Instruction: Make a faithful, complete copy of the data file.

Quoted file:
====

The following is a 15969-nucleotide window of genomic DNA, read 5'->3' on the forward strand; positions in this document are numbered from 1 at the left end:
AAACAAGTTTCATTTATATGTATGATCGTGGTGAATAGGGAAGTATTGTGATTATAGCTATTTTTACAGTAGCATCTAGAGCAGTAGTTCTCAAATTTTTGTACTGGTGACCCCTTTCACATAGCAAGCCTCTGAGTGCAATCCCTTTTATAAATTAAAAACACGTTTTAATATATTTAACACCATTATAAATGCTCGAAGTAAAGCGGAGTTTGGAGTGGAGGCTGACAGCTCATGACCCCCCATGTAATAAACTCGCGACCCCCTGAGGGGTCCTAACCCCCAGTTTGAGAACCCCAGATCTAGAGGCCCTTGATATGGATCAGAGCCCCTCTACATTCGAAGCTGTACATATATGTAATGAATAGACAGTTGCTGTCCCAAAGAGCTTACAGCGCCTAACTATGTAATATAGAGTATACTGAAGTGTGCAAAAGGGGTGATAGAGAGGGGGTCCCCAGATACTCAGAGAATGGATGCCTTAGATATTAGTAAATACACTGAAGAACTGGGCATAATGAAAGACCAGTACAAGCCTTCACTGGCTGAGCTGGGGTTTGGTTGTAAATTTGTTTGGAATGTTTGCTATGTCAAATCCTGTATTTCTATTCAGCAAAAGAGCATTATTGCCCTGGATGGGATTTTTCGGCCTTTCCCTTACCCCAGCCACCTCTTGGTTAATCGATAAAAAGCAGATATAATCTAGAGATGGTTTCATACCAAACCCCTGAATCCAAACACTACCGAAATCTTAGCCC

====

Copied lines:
The following is a 15969-nucleotide window of genomic DNA, read 5'->3' on the forward strand; positions in this document are numbered from 1 at the left end:
AAACAAGTTTCATTTATATGTATGATCGTGGTGAATAGGGAAGTATTGTGATTATAGCTATTTTTACAGTAGCATCTAGAGCAGTAGTTCTCAAATTTTTGTACTGGTGACCCCTTTCACATAGCAAGCCTCTGAGTGCAATCCCTTTTATAAATTAAAAACACGTTTTAATATATTTAACACCATTATAAATGCTCGAAGTAAAGCGGAGTTTGGAGTGGAGGCTGACAGCTCATGACCCCCCATGTAATAAACTCGCGACCCCCTGAGGGGTCCTAACCCCCAGTTTGAGAACCCCAGATCTAGAGGCCCTTGATATGGATCAGAGCCCCTCTACATTCGAAGCTGTACATATATGTAATGAATAGACAGTTGCTGTCCCAAAGAGCTTACAGCGCCTAACTATGTAATATAGAGTATACTGAAGTGTGCAAAAGGGGTGATAGAGAGGGGGTCCCCAGATACTCAGAGAATGGATGCCTTAGATATTAGTAAATACACTGAAGAACTGGGCATAATGAAAGACCAGTACAAGCCTTCACTGGCTGAGCTGGGGTTTGGTTGTAAATTTGTTTGGAATGTTTGCTATGTCAAATCCTGTATTTCTATTCAGCAAAAGAGCATTATTGCCCTGGATGGGATTTTTCGGCCTTTCCCTTACCCCAGCCACCTCTTGGTTAATCGATAAAAAGCAGATATAATCTAGAGATGGTTTCATACCAAACCCCTGAATCCAAACACTACCGAAATCTTAGCCC